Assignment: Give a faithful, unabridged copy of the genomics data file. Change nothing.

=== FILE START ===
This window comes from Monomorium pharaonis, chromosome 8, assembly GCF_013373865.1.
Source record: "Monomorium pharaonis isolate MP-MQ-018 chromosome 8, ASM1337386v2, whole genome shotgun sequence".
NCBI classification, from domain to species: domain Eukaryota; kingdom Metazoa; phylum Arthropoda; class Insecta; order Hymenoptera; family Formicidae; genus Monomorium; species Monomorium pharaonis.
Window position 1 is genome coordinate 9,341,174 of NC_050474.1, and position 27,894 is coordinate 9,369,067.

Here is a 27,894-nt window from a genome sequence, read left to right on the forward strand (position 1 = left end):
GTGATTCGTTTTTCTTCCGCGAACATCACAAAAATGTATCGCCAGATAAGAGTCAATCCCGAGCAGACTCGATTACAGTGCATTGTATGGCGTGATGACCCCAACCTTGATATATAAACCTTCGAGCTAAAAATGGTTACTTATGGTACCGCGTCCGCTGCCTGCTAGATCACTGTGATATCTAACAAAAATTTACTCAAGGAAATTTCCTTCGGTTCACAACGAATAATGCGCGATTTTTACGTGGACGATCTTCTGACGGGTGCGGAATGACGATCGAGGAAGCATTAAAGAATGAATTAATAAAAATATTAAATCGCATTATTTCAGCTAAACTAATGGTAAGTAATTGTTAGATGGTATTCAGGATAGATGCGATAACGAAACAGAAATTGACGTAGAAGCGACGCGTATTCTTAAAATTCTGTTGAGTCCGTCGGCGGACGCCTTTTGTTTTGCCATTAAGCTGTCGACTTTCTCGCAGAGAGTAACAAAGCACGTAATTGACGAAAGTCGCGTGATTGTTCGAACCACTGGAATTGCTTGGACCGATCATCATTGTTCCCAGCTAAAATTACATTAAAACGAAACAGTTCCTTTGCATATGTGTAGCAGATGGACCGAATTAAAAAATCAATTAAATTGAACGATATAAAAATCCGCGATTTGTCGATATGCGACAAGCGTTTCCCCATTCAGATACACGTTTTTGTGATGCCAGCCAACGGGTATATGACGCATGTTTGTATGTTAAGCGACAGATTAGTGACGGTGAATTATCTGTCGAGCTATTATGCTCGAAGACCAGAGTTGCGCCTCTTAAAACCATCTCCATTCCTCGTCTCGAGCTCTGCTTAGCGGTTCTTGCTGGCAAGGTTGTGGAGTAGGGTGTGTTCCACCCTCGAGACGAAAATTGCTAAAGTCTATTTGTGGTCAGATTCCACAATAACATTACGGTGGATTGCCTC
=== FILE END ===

This window comes from Monomorium pharaonis, chromosome 8, assembly GCF_013373865.1.
Source record: "Monomorium pharaonis isolate MP-MQ-018 chromosome 8, ASM1337386v2, whole genome shotgun sequence".
NCBI classification, from domain to species: domain Eukaryota; kingdom Metazoa; phylum Arthropoda; class Insecta; order Hymenoptera; family Formicidae; genus Monomorium; species Monomorium pharaonis.
Window position 1 is genome coordinate 9,341,174 of NC_050474.1, and position 27,894 is coordinate 9,369,067.

Here is a 27,894-nt window from a genome sequence, read left to right on the forward strand (position 1 = left end):
GTGATTCGTTTTTCTTCCGCGAACATCACAAAAATGTATCGCCAGATAAGAGTCAATCCCGAGCAGACTCGATTACAGTGCATTGTATGGCGTGATGACCCCAACCTTGATATATAAACCTTCGAGCTAAAAATGGTTACTTATGGTACCGCGTCCGCTGCCTGCTAGATCACTGTGATATCTAACAAAAATTTACTCAAGGAAATTTCCTTCGGTTCACAACGAATAATGCGCGATTTTTACGTGGACGATCTTCTGACGGGTGCGGAATGACGATCGAGGAAGCATTAAAGAATGAATTAATAAAAATATTAAATCGCATTATTTCAGCTAAACTAATGGTAAGTAATTGTTAGATGGTATTCAGGATAGATGCGATAACGAAACAGAAATTGACGTAGAAGCGACGCGTATTCTTAAAATTCTGTTGAGTCCGTCGGCGGACGCCTTTTGTTTTGCCATTAAGCTGTCGACTTTCTCGCAGAGAGTAACAAAGCACGTAATTGACGAAAGTCGCGTGATTGTTCGAACCACTGGAATTGCTTGGACCGATCATCATTGTTCCCAGCTAAAATTACATTAAAACGAAACAGTTCCTTTGCATATGTGTAGCAGATGGACCGAATTAAAAAATCAATTAAATTGAACGATATAAAAATCCGCGATTTGTCGATATGCGACAAGCGTTTCCCCATTCAGATACACGTTTTTGTGATGCCAGCCAACGGGTATATGACGCATGTTTGTATGTTAAGCGACAGATTAGTGACGGTGAATTATCTGTCGAGCTATTATGCTCGAAGACCAGAGTTGCGCCTCTTAAAACCATCTCCATTCCTCGTCTCGAGCTCTGCTTAGCGGTTCTTGCTGGCAAGGTTGTGGAGTAGGGTGTGTTCCACCCTCGAGACGAAAATTGCTAAAGTCTATTTGTGGTCAGATTCCACAATAACATTACGGTGGATTGCCTC